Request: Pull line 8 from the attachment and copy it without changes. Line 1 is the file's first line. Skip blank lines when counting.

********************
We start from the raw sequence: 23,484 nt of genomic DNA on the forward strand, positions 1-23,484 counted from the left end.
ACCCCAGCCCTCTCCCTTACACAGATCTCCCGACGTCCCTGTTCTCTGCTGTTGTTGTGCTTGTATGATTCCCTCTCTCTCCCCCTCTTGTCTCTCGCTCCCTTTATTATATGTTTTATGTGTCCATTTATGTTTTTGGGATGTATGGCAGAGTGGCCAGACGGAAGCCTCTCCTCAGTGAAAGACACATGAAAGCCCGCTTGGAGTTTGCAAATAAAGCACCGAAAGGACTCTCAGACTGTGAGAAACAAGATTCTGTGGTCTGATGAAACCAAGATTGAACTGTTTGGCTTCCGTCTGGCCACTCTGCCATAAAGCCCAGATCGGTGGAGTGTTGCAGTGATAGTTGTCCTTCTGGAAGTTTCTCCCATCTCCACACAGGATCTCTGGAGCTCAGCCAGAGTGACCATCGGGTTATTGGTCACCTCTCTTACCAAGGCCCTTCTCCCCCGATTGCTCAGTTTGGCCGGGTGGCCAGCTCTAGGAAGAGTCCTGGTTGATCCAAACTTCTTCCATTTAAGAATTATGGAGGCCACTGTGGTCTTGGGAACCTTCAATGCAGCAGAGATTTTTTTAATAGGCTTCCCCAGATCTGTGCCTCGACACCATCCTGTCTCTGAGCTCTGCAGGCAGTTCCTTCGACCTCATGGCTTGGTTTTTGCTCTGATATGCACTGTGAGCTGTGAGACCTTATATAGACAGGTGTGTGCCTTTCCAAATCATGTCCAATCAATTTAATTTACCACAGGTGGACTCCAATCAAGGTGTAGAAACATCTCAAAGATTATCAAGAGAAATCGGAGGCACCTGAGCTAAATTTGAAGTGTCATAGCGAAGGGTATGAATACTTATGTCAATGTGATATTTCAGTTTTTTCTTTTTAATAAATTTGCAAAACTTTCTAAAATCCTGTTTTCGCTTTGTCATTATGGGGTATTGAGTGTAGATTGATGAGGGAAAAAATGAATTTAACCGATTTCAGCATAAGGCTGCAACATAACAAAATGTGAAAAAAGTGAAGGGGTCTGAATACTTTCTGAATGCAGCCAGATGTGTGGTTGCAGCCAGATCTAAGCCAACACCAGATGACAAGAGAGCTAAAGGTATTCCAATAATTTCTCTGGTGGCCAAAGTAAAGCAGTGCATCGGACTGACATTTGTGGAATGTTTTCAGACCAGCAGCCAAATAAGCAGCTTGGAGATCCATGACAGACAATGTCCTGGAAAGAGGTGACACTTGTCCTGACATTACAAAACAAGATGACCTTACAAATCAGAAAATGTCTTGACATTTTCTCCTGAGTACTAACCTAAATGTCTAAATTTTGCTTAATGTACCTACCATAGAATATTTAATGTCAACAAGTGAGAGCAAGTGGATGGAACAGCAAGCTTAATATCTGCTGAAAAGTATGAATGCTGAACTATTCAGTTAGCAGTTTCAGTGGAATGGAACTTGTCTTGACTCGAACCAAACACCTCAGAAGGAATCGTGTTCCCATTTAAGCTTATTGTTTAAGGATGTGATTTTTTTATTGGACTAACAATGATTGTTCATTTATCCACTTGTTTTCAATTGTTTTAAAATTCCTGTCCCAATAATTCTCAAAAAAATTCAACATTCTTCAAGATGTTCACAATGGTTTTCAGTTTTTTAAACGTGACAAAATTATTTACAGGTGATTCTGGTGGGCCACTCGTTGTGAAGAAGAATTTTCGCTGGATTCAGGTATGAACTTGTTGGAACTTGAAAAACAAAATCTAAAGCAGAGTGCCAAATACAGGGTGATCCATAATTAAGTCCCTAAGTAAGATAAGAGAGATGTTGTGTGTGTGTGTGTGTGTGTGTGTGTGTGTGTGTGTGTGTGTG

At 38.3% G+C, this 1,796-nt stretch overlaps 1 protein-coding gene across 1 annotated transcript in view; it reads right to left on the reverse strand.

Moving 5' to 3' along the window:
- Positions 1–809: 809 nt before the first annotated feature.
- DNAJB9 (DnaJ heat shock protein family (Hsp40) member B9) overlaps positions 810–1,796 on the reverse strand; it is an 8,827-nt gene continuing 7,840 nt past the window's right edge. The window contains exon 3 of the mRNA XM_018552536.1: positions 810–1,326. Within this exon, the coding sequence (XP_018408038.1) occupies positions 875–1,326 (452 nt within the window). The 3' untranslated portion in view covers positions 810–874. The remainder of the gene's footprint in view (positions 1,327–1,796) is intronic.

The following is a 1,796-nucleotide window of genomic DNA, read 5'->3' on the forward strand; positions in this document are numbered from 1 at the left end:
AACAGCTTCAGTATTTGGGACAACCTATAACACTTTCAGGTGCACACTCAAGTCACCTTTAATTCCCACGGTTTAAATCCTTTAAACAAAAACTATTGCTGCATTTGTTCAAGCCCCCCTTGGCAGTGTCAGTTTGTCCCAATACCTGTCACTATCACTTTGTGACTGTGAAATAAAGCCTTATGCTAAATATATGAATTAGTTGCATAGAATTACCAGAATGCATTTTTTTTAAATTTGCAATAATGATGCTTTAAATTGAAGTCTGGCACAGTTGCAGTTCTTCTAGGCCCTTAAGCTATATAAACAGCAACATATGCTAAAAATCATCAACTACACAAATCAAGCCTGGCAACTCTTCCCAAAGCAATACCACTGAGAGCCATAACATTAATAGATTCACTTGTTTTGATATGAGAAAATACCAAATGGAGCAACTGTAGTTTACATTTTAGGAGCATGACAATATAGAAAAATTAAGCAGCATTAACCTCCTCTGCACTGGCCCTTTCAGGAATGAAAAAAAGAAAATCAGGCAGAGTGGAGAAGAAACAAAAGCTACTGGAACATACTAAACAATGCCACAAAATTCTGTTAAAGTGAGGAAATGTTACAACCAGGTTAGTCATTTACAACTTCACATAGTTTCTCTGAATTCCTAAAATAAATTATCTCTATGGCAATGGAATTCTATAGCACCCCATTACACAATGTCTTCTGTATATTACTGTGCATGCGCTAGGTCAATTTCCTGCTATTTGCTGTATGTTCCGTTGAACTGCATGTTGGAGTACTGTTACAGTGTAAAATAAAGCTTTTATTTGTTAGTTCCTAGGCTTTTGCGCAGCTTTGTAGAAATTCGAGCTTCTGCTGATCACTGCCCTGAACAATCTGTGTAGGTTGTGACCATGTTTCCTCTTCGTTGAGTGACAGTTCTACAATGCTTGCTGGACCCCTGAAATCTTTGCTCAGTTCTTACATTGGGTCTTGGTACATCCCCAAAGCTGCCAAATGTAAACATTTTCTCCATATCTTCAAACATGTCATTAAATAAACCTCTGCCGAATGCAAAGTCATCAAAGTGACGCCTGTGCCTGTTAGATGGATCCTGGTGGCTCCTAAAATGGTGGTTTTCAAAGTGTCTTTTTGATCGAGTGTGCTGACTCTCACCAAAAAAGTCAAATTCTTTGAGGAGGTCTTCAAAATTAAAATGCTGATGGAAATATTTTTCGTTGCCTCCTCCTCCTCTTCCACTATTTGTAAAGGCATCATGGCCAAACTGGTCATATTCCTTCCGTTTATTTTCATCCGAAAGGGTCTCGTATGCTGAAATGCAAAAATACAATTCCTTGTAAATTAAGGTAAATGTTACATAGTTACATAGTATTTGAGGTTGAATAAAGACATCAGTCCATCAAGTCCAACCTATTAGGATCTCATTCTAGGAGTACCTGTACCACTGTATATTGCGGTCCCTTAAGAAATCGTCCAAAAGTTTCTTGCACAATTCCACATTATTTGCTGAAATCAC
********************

AACAGCTTCAGTATTTGGGACAACCTATAACACTTTCAGGTGCACACTCAAGTCACCTTTAATTCCCACGGTTTAAATCCTTTAAACAAAAACTATTGCTGCATTTGTTCAAGCCCCCCTTGGCAGTGTCAGTTTGTCCCAATACCTGTCACTATCACTTTGTGACTGTGAAATAAAGCCTTATGCTAAATATATGAATTAGTTGCATAGAATTACCAGAATGCATTTTTTTTAAATTTGCAATAATGATGCTTTAAATTGAAGTCTGGCACAGTTGCAGTTCTTCTAGGCCCTTAAGCTATATAAACAGCAACATATGCTAAAAATCATCAACTACACAAATCAAGCCTGGCAACTCTTCCCAAAGCAATACCACTGAGAGCCATAACATTAATAGATTCACTTGTTTTGATATGAGAAAATACCAAATGGAGCAACTGTAGTTTACATTTTAGGAGCATGACAATATAGAAAAATTAAGCAGCATTAACCTCCTCTGCACTGGCCCTTTCAGGAATGAAAAAAAGAAAATCAGGCAGAGTGGAGAAGAAACAAAAGCTACTGGAACATACTAAACAATGCCACAAAATTCTGTTAAAGTGAGGAAATGTTACAACCAGGTTAGTCATTTACAACTTCACATAGTTTCTCTGAATTCCTAAAATAAATTATCTCTATGGCAATGGAATTCTATAGCACCCCATTACACAATGTCTTCTGTATATTACTGTGCATGCGCTAGGTCAATTTCCTGCTATTTGCTGTATGTTCCGTTGAACTGCATGTTGGAGTACTGTTACAGTGTAAAATAAAGCTTTTATTTGTTAGTTCCTAGGCTTTTGCGCAGCTTTGTAGAAATTCGAGCTTCTGCTGATCACTGCCCTGAACAATCTGTGTAGGTTGTGACCATGTTTCCTCTTCGTTGAGTGACAGTTCTACAATGCTTGCTGGACCCCTGAAATCTTTGCTCAGTTCTTACATTGGGTCTTGGTACATCCCCAAAGCTGCCAAATGTAAACATTTTCTCCATATCTTCAAACATGTCATTAAATAAACCTCTGCCGAATGCAAAGTCATCAAAGTGACGCCTGTGCCTGTTAGATGGATCCTGGTGGCTCCTAAAATGGTGGTTTTCAAAGTGTCTTTTTGATCGAGTGTGCTGACTCTCACCAAAAAAGTCAAATTCTTTGAGGAGGTCTTCAAAATTAAAATGCTGATGGAAATATTTTTCGTTGCCTCCTCCTCCTCTTCCACTATTTGTAAAGGCATCATGGCCAAACTGGTCATATTCCTTCCGTTTATTTTCATCCGAAAGGGTCTCGTATGCTGAAATGCAAAAATACAATTCCTTGTAAATTAAGGTAAATGTTACATAGTTACATAGTATTTGAGGTTGAATAAAGACATCAGTCCATCAAGTCCAACCTATTAGGATCTCATTCTAGGAGTACCTGTACCACTGTATATTGCGGTCCCTTAAGAAATCGTCCAAAAGTTTCTTGCACAATTCCACATTATTTGCTGAAATCAC